Verbal Literacy • Reading • Vocabulary
649 views | +0 today
Follow
 
Rescooped by Gordon Shupe from Digital Imaging - Telling the Story
onto Verbal Literacy • Reading • Vocabulary
Scoop.it!

The Reading Brain in the Digital Age: The Science of Paper versus Screens: Scientific American

The Reading Brain in the Digital Age: The Science of Paper versus Screens: Scientific American | Verbal Literacy • Reading • Vocabulary | Scoop.it

By Ferris Jabr

 

"How exactly does the technology we use to read change the way we read? How reading on screens differs from reading on paper is relevant not just to the youngest among us, but to just about everyone who reads—to anyone who routinely switches between working long hours in front of a computer at the office and leisurely reading paper magazines and books at home; to people who have embraced e-readers for their convenience and portability, but admit that for some reason they still prefer reading on paper; and to those who have already vowed to forgo tree pulp entirely. As digital texts and technologies become more prevalent, we gain new and more mobile ways of reading—but are we still reading as attentively and thoroughly? How do our brains respond differently to onscreen text than to words on paper? Should we be worried about dividing our attention between pixels and ink or is the validity of such concerns paper-thin?"


Via Jim Lerman, Gordon Shupe
Gordon Shupe's insight:
I will admit it, I have yet to read an entire novel or non-fiction book (of over a 100 pages) on an electronic device. But that is partly because I don't typically read novels and the non-fiction topics that I am interested in are not yet available in electronic form. But I have read (and do read) comprehend and 'know' a small library's worth of information over the last few years in smaller chunks from the screen of my various devices. I agree with the research and acknowledge the continued need for printed reading skills and materials. But I would also point out that these two formats should not be mutually exclusive, but rather are complimentary. Reading, managing, recalling, citing, validating digital text is quite different from printed text. It may be that printed text is preferable given a certain history/experience/purpose/ or skill set. But there are just as many advantages to electronic texts, and maybe we need to address them as two different important literacies as educators. It reminded me of comments I made when the iPad first came out: http://www.shupester.com/files/iPadDifferent.php iOS / iPad not 'better' but 'good different'?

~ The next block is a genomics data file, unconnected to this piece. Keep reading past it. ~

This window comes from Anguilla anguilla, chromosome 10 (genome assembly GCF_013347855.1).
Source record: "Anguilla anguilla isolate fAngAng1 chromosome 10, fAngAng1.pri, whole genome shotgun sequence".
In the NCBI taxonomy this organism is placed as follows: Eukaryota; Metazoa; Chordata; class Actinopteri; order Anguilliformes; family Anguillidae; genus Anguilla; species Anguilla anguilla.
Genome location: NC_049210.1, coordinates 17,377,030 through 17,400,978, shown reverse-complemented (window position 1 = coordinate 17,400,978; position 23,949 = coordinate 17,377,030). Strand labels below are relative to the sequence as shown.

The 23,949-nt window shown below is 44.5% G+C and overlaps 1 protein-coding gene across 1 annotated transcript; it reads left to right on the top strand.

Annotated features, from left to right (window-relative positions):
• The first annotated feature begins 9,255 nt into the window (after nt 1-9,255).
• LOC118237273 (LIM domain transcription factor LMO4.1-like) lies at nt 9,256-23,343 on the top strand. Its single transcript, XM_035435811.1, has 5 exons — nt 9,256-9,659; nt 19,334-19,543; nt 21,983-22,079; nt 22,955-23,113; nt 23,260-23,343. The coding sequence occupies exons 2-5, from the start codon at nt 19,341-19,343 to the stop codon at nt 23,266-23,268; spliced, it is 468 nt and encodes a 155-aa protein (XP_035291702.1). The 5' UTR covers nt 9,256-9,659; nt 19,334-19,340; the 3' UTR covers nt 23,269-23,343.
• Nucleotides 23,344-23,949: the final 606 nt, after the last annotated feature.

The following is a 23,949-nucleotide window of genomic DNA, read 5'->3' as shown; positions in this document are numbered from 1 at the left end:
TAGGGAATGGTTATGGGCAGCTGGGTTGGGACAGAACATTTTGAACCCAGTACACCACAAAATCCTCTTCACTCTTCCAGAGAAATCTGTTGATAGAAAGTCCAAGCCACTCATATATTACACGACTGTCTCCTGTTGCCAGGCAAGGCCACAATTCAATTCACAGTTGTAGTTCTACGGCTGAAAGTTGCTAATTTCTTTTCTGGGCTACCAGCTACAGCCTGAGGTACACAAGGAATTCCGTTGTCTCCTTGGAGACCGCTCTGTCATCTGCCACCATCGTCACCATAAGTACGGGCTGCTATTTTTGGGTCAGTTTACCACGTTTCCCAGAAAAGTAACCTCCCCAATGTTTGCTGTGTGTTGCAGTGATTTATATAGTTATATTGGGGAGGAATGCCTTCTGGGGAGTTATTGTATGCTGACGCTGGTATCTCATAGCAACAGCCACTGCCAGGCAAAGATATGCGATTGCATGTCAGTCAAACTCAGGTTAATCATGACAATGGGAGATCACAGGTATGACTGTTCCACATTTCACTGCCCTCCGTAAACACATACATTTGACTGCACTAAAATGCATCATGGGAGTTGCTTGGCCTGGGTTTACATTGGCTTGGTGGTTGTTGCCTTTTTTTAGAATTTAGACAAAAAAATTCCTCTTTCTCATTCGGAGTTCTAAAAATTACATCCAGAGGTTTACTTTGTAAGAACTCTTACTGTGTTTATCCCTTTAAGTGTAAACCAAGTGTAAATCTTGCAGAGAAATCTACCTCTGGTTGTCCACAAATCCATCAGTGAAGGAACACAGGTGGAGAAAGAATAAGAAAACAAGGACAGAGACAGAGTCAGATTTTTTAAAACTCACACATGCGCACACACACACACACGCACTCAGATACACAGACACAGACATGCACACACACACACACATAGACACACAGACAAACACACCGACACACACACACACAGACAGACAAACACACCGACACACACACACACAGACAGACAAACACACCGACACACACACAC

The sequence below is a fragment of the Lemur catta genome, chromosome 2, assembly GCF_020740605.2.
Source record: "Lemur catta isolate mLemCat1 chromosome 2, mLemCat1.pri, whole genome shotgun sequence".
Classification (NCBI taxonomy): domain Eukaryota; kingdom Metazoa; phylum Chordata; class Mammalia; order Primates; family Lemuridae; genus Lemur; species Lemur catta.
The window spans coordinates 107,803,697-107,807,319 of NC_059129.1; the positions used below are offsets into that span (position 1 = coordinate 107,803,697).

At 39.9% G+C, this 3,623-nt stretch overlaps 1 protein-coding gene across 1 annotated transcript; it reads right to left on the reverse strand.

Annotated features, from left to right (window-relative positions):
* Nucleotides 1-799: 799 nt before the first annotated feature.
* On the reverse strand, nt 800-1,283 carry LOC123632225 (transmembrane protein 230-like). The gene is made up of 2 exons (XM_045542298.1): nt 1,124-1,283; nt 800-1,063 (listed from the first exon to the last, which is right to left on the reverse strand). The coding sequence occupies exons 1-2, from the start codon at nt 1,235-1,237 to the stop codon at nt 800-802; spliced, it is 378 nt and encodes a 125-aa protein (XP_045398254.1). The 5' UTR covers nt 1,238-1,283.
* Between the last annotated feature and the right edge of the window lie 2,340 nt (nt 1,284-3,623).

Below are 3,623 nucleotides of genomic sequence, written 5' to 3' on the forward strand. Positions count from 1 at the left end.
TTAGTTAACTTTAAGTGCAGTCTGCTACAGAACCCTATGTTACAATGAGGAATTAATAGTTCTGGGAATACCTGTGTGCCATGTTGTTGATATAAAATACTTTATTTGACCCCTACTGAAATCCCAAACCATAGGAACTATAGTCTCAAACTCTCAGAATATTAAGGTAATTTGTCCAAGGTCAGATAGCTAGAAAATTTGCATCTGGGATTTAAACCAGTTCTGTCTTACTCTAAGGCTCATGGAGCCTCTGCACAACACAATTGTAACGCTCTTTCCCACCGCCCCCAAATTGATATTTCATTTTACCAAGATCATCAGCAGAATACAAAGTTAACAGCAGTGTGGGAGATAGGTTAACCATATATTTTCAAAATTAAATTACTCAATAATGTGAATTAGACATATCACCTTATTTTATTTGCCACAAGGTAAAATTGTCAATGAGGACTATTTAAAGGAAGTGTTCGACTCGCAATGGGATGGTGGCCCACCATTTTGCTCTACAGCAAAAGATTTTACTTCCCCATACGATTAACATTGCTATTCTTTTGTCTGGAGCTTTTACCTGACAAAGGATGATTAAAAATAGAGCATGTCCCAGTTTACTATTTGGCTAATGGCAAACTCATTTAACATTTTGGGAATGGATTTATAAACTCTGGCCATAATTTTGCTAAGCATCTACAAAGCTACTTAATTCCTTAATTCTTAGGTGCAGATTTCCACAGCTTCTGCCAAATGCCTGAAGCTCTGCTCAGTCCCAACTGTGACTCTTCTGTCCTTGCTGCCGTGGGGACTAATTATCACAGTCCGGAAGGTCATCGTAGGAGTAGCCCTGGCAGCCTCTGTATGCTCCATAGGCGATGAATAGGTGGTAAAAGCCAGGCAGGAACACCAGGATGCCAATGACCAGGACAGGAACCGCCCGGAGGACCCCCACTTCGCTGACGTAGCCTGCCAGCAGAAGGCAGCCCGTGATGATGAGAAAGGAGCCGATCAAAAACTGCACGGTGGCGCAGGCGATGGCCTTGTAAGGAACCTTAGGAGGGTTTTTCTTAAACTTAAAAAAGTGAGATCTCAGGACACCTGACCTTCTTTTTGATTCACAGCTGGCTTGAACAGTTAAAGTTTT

more...
Pam Colburn Harland's curator insight, April 28, 2013 7:57 AM

I loved the part about mind mapping and the meta-cognitive things we do before we start reading. Great article with research-based facts.

Sunflower Foundation's curator insight, June 20, 2013 3:32 AM

I think that, given time, our brains will adapt. The generation now in primary school are hardwiring their brains from toddlerhood. But for older readers, my own experience is that while the screen grabs the brain and gets me reading, I don't necessarily read attentively.

It might also increase differences between poor and wealthy as those with access to multiple devices may develop differently to those without. But the jury is still out as to who will have the advantage.

Angela Watkins's curator insight, December 30, 2013 3:23 PM

http://www.wired.com/opinion/2013/11/so-the-internets-about-to-lose-its-net-neutrality ... http://angelawatkins57.blogspot.com - http://pinterest.com/angeladwatkins

Verbal Literacy • Reading • Vocabulary
In a Google World, how important are words? Very!
Curated by Gordon Shupe
Your new post is loading...
Your new post is loading...
Scooped by Gordon Shupe
Scoop.it!

Dangerous Writing Apps - Product Hunt